for all x,y,z∈X.

Proposition 2.2 (see [<xref ref-type="bibr" rid="B22">28</xref>]).

A BCI-ideal I of a BCI-algebra X is commutative if and only if x*y∈I implies x*((y*(y*x))*(0*(0*(x*y))))∈I.

Proposition 2.3 (see [<xref ref-type="bibr" rid="B22">28</xref>]).

Let I be a closed BCI-ideal of a BCI-algebra X. Then I is commutative if and only if it satisfies
(2.8)(∀x,y∈X)(x*y∈I⇒x*(y*(y*x))∈I).

Observe that every c-BCI-ideal is a BCI-ideal, but the converse is not true (see [28]).

We refer the reader to the books [29, 30] for further information regarding BCK/BCI-algebras.

A soft set theory is introduced by Molodtsov [4], and Çağman and Enginoğlu [31] provided new definitions and various results on soft set theory.

In what follows, let U be an initial universe set and E be a set of parameters. We say that the pair (U,E) is a soft universe. Let 𝒫(U) denote the power set of U and A,B,C,…⊆E.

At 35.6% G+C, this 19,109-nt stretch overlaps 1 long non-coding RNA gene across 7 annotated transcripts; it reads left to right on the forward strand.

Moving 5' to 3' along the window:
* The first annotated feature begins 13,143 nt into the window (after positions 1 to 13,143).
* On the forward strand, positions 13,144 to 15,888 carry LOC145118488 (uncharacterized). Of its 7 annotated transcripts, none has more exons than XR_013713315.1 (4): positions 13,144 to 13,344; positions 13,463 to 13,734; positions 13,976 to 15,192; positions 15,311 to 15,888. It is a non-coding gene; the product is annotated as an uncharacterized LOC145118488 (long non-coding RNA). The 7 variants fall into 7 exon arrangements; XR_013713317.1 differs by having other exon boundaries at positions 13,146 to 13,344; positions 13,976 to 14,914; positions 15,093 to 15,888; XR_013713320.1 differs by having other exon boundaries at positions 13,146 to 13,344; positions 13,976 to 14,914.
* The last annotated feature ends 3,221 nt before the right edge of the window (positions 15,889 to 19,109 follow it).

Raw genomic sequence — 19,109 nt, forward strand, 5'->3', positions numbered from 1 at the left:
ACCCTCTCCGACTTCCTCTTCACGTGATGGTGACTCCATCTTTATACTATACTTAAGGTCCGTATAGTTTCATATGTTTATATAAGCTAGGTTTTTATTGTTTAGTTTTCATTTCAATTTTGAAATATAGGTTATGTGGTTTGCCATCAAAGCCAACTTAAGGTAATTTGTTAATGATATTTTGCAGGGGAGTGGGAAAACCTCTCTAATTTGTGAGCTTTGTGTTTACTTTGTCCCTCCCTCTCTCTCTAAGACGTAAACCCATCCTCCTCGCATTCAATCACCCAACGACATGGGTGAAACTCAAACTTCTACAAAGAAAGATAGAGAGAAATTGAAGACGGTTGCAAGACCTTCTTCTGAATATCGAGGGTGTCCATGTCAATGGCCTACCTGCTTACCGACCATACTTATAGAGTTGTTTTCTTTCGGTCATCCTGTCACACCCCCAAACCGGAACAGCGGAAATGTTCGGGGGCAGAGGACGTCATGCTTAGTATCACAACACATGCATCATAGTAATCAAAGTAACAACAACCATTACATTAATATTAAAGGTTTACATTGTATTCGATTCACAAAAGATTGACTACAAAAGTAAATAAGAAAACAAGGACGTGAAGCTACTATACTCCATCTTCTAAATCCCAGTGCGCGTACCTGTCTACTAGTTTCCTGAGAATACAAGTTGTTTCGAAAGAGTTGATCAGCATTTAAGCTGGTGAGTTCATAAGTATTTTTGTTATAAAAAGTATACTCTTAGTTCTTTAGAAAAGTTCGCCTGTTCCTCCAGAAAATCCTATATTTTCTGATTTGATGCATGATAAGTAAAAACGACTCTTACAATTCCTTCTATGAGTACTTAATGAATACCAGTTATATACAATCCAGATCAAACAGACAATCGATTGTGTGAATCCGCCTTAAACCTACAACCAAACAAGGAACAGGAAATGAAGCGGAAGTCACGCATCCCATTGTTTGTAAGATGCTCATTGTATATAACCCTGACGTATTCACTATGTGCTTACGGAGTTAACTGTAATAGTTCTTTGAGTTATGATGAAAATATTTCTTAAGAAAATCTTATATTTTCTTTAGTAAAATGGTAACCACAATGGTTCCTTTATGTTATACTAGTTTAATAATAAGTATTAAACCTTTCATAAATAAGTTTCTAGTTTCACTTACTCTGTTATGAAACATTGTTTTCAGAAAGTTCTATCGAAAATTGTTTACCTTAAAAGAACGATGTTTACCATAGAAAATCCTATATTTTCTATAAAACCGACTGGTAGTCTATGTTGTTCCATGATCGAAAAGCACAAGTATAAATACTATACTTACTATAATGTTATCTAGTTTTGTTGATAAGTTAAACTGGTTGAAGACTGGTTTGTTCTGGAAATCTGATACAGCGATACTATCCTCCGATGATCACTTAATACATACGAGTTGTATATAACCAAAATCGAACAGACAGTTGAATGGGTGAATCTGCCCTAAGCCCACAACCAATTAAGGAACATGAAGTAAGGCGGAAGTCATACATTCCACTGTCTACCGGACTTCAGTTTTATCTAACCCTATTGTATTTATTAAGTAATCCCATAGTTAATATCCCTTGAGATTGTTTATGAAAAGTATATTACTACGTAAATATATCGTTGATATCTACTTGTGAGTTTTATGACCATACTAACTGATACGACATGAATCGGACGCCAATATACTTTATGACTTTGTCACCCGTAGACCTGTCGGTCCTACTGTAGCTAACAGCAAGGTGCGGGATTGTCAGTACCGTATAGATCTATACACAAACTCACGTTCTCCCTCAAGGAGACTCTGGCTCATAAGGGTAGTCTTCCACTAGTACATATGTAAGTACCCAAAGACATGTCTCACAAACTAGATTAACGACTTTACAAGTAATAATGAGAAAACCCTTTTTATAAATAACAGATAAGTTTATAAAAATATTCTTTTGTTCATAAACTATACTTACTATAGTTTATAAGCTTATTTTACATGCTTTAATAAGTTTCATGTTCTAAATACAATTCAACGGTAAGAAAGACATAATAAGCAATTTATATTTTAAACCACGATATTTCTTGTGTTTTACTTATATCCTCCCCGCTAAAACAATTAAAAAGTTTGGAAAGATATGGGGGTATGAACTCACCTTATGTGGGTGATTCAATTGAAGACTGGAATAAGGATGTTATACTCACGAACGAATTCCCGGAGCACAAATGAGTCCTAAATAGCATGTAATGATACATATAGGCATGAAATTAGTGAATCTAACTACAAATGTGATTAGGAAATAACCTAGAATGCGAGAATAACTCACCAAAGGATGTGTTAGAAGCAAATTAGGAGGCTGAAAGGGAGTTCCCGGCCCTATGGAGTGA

Definition 2.4 (see [<xref ref-type="bibr" rid="B26">4</xref>, <xref ref-type="bibr" rid="B4">31</xref>]).

A soft set ℱA over U is defined to be the set of ordered pairs
(2.9)ℱA:={(x,fA(x)):x∈E,fA(x)∈𝒫(U)},
where fA:E→𝒫(U) such that fA(x)=∅ if x∉A.

The function fA is called the approximate function of the soft set ℱA. The subscript A in the notation fA indicates that fA is the approximate function of ℱA.

In what follows, denote by S(U) the set of all soft sets over U.

Let ℱA∈S(U). For any subset γ of U, the γ-inclusive set of ℱA, denoted by ℱAγ, is defined to be the set